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The common cold and the flu are two of the most common illnesses that affect people of all ages, and they share many characteristics. But while the symptoms of these diseases are quite similar, it can be vital to know how to tell them apart.
The common cold is caused by a wide variety of viruses. There is no way to treat a viral infection once the host has been infected. Because of this, the actual illness cannot be treated. However, people do tend to build immunity to the common cold each time they contract it, which accounts for the fact that the cold is more prevalent amongst younger people. The usual symptoms of the common cold are a fever of around 100 F, congestion in the sinuses and a sore throat. Generally speaking, the common cold is not a serious illness unless the sick person has an immune deficiency. The symptoms can be easily treated with different medicines such as decongestants to relieve congestion and antipyretics to reduce fever.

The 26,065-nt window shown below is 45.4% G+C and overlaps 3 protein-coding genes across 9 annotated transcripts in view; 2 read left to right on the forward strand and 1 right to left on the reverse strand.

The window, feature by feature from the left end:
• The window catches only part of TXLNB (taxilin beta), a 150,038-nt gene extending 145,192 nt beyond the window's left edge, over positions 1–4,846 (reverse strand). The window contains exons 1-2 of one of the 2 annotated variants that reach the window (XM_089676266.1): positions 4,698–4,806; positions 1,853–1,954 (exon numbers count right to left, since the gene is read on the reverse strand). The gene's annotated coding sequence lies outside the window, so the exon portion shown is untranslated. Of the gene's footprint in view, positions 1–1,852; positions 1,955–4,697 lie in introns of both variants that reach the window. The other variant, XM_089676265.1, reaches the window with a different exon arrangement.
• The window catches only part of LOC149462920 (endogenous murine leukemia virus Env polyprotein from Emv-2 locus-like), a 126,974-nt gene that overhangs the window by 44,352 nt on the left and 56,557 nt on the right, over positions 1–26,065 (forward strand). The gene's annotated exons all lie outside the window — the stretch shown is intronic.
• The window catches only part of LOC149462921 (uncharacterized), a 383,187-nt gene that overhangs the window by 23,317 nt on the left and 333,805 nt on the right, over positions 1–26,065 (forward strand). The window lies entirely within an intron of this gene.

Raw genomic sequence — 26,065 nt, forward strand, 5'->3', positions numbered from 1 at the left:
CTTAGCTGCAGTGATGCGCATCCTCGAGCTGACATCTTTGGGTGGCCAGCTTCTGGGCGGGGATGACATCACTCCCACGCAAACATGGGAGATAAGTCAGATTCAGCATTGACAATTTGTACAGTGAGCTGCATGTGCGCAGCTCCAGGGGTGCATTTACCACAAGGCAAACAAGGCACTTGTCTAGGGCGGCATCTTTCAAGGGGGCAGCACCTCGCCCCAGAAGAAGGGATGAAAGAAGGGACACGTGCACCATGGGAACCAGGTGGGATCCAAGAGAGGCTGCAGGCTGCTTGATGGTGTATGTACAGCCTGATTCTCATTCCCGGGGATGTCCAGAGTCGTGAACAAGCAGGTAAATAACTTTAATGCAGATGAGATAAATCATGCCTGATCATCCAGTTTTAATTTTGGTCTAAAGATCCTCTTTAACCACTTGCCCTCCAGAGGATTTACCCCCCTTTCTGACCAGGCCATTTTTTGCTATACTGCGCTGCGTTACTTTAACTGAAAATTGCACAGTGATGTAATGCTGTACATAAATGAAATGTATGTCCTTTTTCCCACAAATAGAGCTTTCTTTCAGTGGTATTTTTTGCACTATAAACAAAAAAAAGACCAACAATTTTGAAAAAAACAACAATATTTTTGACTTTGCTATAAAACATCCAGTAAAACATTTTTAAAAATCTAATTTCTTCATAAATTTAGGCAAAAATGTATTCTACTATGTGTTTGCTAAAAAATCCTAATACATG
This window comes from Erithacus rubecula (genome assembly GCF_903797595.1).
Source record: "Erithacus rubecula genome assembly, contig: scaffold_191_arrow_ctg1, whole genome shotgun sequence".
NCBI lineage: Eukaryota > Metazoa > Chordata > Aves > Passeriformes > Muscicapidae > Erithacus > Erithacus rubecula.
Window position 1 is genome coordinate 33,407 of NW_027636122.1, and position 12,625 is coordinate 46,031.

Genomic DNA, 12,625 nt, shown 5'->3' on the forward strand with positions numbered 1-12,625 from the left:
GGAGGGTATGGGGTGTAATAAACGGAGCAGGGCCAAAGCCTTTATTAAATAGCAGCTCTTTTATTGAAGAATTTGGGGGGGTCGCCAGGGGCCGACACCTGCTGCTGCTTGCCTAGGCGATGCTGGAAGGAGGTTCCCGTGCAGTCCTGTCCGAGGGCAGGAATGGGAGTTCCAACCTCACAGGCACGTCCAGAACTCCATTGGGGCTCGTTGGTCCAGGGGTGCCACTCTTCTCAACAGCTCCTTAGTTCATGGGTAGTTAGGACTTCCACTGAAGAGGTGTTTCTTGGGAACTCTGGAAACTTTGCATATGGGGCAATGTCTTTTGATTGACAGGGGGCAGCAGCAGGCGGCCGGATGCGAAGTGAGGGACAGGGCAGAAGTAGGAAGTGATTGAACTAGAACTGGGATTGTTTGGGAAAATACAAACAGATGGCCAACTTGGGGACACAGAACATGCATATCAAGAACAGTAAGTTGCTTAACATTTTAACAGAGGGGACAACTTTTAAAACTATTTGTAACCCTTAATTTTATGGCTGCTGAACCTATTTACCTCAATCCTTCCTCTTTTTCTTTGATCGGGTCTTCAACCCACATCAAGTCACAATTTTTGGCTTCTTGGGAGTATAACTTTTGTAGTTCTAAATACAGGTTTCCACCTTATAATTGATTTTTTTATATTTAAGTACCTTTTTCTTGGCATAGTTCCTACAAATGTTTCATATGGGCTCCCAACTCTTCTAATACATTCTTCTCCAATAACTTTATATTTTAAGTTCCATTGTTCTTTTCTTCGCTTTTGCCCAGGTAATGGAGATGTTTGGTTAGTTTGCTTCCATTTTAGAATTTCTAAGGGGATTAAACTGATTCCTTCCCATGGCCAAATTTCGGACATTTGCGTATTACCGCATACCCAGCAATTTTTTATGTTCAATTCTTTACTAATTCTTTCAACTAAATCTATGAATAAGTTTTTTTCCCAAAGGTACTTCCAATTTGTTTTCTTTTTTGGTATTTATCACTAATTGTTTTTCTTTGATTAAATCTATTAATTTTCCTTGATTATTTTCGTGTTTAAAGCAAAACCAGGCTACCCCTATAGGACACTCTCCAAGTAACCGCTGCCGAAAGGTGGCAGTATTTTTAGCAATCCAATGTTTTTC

The flu is caused by the influenza virus and is potentially much more serious than the common cold. The gravity of any particular infection depends of what strain of influenza one has. While the cold and flu share many symptoms, the symptoms of the flu are more severe. The fever that comes with the flu is higher, anywhere up to 104 F, and the congestion can be much greater. In addition, body aches are a common symptom of the flu.